Following on my last blog post, I am frequently asked what visual to use to display data. While I often hear this question about dashboards, it also applies to many formats including websites, infographics and PowerPoint slides.
There are many excellent sources that describe visualization best practices as well as recommend what data visualizations to use. Here are three that I have used:
1. Dona Wong’s The Wall Street Journal Guide to Information Graphics. For more details, please see http://donawong.com .
2. Cole Nussbaumer Knaflic’s book called Storytelling with Data. For more details, please see http://www.storytellingwithdata.com/book .
3. The web site from data to viz. Based on the type of data you have, the website recommends different types of visuals. In addition, it provides caveats so you can avoid common mistakes.
I hope you find this helpful the next time you are wondering what visualization to use.
As I mentioned in my last blog post, creation of a dashboard should begin with understanding the user, their needs and their priorities. This will enable you to identify the metrics that matter. The next step is organizing those metrics into a dashboard.
You organize a dashboard on two levels. First, each dashboard page should have a consistent look and feel. For example, the filters or slicers always appear on the top or along the left hand side. Once a user is familiar with the layout of one page, it will be easy for them to navigate subsequent pages.
Second, dashboard pages should be organized from the highest to lowest level. You start with the high level key performance indicators so that users can see the state of their business. It may be sales, customer retention, first call resolution, net promoter score, etc. It could also be trends to indicate whether the metrics are getting better or worse. Whatever matters most to the user should appear on the first dashboard page.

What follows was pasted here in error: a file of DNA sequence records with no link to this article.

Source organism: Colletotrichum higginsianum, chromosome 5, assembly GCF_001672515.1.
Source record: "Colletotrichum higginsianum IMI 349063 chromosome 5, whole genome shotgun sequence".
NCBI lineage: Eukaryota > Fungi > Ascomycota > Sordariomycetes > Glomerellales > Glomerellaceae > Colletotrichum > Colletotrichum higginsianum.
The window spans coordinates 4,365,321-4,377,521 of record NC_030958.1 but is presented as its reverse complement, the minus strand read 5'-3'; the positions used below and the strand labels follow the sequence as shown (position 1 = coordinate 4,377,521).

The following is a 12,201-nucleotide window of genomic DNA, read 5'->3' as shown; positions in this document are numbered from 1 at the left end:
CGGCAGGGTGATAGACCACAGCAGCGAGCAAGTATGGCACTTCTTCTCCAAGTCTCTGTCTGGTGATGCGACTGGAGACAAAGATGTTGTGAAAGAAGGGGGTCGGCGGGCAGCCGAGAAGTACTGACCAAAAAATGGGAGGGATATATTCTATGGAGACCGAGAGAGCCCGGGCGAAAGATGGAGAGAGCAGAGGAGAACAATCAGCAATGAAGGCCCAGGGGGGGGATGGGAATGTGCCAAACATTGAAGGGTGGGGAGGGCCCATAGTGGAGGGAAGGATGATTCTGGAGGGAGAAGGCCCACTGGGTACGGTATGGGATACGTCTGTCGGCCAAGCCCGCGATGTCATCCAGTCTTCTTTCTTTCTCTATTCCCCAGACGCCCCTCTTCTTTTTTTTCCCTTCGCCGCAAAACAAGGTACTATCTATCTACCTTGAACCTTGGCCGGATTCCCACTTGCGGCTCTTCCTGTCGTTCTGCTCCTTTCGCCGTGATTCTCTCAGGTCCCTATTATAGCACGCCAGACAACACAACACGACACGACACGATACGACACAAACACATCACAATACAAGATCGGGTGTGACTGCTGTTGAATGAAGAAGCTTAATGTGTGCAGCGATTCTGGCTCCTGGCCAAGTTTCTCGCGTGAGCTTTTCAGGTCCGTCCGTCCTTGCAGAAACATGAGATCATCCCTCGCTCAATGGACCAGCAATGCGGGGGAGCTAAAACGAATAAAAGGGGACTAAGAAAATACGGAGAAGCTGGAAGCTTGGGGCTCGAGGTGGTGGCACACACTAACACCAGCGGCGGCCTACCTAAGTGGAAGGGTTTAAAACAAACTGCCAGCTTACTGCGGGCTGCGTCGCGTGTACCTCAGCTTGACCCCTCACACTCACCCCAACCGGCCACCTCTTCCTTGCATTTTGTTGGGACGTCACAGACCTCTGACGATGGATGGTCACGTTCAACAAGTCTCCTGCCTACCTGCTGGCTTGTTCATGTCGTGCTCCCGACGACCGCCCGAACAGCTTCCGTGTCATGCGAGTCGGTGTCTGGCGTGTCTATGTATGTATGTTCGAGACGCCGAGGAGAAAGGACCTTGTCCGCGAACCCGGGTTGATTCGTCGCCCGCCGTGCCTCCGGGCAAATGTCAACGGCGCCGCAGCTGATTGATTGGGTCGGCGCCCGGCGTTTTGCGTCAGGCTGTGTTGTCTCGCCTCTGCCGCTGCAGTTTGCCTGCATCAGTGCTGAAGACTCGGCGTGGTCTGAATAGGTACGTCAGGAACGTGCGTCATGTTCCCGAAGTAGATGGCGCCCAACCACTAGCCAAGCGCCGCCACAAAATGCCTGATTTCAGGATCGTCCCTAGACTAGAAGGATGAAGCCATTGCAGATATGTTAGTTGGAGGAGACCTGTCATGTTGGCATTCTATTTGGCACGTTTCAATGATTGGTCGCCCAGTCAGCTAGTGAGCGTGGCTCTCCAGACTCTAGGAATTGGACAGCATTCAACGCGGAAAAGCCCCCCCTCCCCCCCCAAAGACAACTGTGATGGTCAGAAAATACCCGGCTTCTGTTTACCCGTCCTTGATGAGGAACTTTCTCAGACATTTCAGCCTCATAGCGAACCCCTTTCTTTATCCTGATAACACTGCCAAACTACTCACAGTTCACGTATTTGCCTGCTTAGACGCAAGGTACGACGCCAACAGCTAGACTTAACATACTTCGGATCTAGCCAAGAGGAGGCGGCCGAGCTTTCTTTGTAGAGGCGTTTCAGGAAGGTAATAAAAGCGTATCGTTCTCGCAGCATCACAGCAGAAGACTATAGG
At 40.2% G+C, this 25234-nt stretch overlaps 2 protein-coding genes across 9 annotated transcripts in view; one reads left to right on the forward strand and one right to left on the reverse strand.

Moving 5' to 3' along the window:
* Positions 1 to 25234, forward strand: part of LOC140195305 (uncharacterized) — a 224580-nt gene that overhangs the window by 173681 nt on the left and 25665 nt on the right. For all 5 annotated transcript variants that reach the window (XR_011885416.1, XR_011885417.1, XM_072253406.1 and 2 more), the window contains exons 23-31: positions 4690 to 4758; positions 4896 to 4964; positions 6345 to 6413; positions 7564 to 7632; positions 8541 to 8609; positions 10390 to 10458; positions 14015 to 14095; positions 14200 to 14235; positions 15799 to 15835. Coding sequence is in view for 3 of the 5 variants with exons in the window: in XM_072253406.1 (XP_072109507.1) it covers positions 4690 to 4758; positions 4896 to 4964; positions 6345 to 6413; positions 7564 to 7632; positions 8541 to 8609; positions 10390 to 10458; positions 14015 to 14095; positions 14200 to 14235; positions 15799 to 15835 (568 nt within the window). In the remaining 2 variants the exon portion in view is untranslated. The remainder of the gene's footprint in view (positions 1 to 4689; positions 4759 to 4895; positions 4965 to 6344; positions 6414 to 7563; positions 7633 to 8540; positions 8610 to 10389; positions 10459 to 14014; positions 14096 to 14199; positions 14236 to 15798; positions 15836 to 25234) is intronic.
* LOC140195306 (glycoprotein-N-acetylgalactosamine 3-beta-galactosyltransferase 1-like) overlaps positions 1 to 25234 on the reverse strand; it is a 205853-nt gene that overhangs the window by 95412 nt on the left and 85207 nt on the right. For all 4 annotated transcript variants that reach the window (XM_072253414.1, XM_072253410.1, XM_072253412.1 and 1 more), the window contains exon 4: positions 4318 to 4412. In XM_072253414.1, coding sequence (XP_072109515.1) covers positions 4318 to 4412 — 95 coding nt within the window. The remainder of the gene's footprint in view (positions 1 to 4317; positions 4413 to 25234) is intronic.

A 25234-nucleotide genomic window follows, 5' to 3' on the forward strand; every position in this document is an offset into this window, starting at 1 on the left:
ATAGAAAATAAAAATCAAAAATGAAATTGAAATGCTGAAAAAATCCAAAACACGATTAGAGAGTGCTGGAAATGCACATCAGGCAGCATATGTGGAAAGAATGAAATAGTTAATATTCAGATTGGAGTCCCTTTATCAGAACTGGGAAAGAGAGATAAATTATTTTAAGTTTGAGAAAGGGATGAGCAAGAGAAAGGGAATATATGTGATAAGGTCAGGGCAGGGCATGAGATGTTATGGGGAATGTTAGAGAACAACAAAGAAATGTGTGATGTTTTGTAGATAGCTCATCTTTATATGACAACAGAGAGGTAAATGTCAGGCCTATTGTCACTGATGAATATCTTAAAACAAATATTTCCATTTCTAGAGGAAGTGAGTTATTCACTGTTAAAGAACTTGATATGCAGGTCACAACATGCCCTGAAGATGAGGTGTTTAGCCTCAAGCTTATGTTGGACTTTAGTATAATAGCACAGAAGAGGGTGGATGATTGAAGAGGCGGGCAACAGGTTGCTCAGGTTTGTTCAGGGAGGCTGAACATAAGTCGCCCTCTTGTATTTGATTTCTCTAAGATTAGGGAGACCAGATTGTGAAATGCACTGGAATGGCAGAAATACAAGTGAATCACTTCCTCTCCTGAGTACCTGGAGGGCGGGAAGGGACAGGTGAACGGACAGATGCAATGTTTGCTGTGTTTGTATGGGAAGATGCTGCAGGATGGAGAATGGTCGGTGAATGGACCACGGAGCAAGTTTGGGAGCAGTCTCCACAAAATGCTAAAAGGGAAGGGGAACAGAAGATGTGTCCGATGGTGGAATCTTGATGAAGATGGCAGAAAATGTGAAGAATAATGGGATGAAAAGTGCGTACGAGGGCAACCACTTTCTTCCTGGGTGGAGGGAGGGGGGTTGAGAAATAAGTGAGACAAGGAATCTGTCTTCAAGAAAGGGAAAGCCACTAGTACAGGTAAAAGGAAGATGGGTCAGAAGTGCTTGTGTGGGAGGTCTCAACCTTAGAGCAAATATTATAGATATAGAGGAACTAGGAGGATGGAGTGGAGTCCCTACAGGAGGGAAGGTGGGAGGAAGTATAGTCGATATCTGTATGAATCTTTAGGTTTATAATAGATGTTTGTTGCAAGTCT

The next layer of dashboards should enable the user to do analysis. For example, revenue has declined. Why might that be? If a user has a dashboard that shows the number of customers paying for each product, he can determine if the number of customers has declined or the mix of products sold has changed.
The lowest level dashboards should enable users to drill down to the customer or prospect level and enable users to extract the data in a meaningful form so that they can take action.
Lastly, you should user test your dashboards to make sure that you have captured the metrics in a way that is intuitive and easy to use.
I was asked recently to provide feedback on a dashboard, particularly the look and the feel of the charts. Instead, of evaluating the layout of the page or the use of particular chart types to display data, I started asking questions:
- Who are the users of the dashboard?
- What do they already know about this topic?
- What are their priorities?
- What do they need to know to make decisions or take action on this data?
Often I am asked to critique a dashboard or another form of data visualization. However, you cannot evaluate data visualizations until you know the use case. A use case is the specific situation in which the data visualization, in this case a dashboard, will be used. Without this knowledge it is difficult to tailor the dashboard to meet the needs of the user or the situation.
Once you know the use case, then the questions become:
- Is this data new or does it offer something new?
- Is the data being reliably captured?
- Is the data timely and accessible?
- How can you bring the data to life with visualization?